Settler security, insecurity and solidarity in colonial Natal with particular reference to the South Coast 1850-1910.
Du Bois, Duncan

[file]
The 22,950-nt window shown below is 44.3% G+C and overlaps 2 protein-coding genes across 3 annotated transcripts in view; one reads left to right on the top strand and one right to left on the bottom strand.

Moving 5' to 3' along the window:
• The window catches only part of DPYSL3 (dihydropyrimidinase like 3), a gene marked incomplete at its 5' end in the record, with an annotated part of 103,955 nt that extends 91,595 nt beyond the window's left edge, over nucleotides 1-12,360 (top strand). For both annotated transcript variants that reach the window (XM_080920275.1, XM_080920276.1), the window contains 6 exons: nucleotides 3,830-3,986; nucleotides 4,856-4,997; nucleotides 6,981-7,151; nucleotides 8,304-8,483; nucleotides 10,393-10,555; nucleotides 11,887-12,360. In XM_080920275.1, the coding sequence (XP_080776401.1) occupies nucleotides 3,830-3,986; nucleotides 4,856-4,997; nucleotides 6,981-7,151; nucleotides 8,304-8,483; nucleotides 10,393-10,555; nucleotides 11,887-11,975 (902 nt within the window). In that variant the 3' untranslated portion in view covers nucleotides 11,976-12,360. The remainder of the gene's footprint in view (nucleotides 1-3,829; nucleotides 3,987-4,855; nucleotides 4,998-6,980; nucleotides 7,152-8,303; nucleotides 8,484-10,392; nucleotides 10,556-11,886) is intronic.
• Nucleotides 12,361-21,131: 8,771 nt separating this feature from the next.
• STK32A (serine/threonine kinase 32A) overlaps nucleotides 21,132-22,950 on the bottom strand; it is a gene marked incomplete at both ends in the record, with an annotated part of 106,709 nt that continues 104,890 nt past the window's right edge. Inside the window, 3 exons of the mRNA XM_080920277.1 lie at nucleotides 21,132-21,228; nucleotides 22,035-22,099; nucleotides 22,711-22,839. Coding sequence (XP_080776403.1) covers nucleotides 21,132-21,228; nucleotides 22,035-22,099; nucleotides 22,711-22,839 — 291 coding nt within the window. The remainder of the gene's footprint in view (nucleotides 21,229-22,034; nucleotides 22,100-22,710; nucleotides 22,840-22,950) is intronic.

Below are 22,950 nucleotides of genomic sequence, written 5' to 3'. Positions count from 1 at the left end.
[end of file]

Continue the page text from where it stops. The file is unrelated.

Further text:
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Although British settlers enjoyed political and military control, there were factors which rendered them vulnerable. These included their proximity to the reserves set aside by Shepstone exclusively for African residence and the fear of unrest or even attack emanating from those reserves. As a safeguard, settler volunteer groups or rifle associations were established across the Colony. A spirit of community and settler solidarity was the corollary of those associations. But vexing the situation was settler dependence on African labour and the role of Africans up until the late 1880s in the provision of certain basic foodstuffs. The importing of indentured Indian labour provided relief for settler enterprise on the one hand but created a new challenge on the other, namely, the social presence and commercial competition which the Indian posed as a settler. A battery of discriminatory legislation aimed at removing those insecurities proved fruitless. Despite official awareness of the vulnerabilities to which the tiny settler population was exposed, ironically a policy of frugality resulted in the placement of token-strength police contingents in the various counties. The Anglo-Zulu War and the unrest of 1906 which culminated in the Bhambatha rebellion were the two most serious threats to settler safety and security. As such they produced a surge in settler solidarity. Yet in both cases settlers were neither threatened nor harmed. The earlier Langalibalele affair also triggered a settler response of solidarity with Governor Pine for his handling of it. Isolated and sparsely populated, the South Coast as a frontier region was subject to the same insecurities as other parts of the Colony. The solidarity which its settler population always displayed in respect of those insecurities proved additional to the solidarity that already existed as a result of the region’s long struggle for infrastructure development. Although never endangered by unrest, South Coast colonists were no different from those elsewhere in Natal in favouring discriminatory legislation against Africans and Indians. They also solidly endorsed the union dispensation as the best guarantee of future security.